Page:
Displacement analysis for holographic interferometry using fringe tracking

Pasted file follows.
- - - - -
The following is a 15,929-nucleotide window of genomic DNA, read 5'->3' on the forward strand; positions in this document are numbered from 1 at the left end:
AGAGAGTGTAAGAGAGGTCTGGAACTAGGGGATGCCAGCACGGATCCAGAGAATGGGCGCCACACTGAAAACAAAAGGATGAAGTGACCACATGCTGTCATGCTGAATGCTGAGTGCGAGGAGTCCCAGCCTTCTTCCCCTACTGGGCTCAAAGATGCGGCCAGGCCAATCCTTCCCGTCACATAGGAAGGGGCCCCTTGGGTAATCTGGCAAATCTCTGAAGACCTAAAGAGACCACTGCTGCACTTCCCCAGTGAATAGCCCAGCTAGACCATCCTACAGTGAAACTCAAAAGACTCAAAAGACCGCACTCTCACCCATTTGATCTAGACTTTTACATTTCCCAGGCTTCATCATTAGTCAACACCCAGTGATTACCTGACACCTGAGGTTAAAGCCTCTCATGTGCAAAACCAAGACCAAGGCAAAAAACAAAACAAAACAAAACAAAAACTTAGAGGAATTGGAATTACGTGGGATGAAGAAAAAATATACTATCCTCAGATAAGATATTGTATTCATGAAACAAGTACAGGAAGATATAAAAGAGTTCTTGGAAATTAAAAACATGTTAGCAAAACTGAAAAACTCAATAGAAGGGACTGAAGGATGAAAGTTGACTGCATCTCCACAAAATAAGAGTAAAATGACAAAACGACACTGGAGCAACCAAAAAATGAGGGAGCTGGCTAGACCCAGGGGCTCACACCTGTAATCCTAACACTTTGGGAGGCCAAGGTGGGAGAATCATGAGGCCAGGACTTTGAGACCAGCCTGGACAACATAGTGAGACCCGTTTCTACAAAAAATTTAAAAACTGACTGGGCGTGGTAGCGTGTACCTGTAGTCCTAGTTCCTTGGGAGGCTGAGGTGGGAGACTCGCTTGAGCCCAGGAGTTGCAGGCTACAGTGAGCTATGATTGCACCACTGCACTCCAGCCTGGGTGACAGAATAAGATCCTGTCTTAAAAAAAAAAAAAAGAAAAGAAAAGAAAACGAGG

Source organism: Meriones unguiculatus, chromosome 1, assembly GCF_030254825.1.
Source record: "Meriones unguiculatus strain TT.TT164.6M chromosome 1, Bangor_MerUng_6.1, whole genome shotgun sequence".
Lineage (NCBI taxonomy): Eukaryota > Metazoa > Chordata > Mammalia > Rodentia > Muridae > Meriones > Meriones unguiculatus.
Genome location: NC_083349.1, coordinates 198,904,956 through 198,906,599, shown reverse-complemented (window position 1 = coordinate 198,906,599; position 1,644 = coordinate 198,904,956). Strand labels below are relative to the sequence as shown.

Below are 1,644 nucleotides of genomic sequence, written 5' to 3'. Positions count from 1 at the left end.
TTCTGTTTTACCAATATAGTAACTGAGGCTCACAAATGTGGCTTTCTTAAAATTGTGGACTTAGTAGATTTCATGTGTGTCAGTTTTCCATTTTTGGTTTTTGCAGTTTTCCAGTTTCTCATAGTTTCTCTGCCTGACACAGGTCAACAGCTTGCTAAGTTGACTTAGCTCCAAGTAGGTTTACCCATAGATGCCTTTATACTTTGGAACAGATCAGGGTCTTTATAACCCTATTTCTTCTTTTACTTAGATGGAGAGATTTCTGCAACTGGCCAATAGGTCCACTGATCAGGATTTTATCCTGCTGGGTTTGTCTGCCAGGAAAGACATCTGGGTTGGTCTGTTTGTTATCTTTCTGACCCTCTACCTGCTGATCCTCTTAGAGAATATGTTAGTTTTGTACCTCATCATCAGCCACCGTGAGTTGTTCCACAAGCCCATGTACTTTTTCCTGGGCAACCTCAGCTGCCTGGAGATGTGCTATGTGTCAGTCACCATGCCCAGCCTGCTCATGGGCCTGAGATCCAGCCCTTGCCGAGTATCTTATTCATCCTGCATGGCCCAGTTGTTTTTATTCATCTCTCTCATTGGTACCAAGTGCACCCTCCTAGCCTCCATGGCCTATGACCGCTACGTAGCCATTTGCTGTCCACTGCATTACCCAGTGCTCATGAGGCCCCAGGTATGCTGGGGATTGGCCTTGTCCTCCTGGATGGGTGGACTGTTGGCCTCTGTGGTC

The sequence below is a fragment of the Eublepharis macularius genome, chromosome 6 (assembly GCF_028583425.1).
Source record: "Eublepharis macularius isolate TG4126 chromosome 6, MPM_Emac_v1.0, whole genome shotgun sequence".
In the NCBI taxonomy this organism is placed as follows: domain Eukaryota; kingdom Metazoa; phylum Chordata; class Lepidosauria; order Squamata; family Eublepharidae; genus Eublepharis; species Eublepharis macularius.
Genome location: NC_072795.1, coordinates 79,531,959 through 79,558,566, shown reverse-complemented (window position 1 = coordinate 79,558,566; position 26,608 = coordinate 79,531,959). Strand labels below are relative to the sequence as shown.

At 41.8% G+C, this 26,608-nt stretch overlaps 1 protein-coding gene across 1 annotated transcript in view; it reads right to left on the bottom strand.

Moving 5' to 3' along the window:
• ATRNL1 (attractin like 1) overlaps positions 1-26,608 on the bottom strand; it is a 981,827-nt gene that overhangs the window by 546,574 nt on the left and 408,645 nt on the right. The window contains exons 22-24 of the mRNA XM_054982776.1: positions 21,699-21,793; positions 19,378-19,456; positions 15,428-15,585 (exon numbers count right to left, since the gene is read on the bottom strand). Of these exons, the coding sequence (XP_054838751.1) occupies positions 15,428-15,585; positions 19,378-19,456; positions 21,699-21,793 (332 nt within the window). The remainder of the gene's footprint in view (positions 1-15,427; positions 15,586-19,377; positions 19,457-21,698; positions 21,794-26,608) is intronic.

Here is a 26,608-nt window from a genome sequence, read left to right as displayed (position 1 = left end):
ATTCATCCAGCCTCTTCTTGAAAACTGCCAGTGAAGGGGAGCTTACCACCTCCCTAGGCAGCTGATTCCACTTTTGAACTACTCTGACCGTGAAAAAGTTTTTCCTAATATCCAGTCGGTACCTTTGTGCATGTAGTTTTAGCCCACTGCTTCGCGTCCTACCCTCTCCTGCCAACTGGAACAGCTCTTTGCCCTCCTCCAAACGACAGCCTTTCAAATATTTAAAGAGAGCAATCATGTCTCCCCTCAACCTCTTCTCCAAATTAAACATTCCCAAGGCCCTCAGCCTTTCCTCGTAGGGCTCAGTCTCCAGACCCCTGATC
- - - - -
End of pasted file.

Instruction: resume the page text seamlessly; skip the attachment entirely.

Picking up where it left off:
The pwpose of this thesis was to perform the data analyses of holographic interferograms, of an end-loaded cantilever beam, by using the digital image processing to obtain three-dimensional displacement information. The holographic interferograms analyzed in this work were generated by a previous researcher using double exposure holographic interferometry. The resulting hologram shows macro-interference fringes on the specimen surface. These macro-interference fringes show the optical path length differences which result from the micro-deformation of a diffusely reflecting surface when subjected to a low intensity load. The ability to record surface deformation is of interest in this thesis and of particular interest is the possibility of analyzing three-dimensional surface deformation. The specimen is a transparent cantilever bar, the surface and interior plane of which is diffuse reflecting. The holograms were then reconstructed using digital image processing. It is generally found that the interference fringes observed in the reconstructed holographic images are inherently noisy. This noise may be suppressed substantially by the application of "median filtering." Also, to accurately locate the center-line of the interference fringes, which is critical to determining the displacement data, thresholding and gray level averaging were applied to the digitized images. After locating the fringe center or fringe tracking, each fringe is assigned an order number. A computer program which takes into account the geometry of the experimental set-up permits the calculation of the 3-D displacement components. Comparison to the manual fringe counting method shows that the semi-interactive method of the data analyses presented in this thesis provides consistency and repeatability.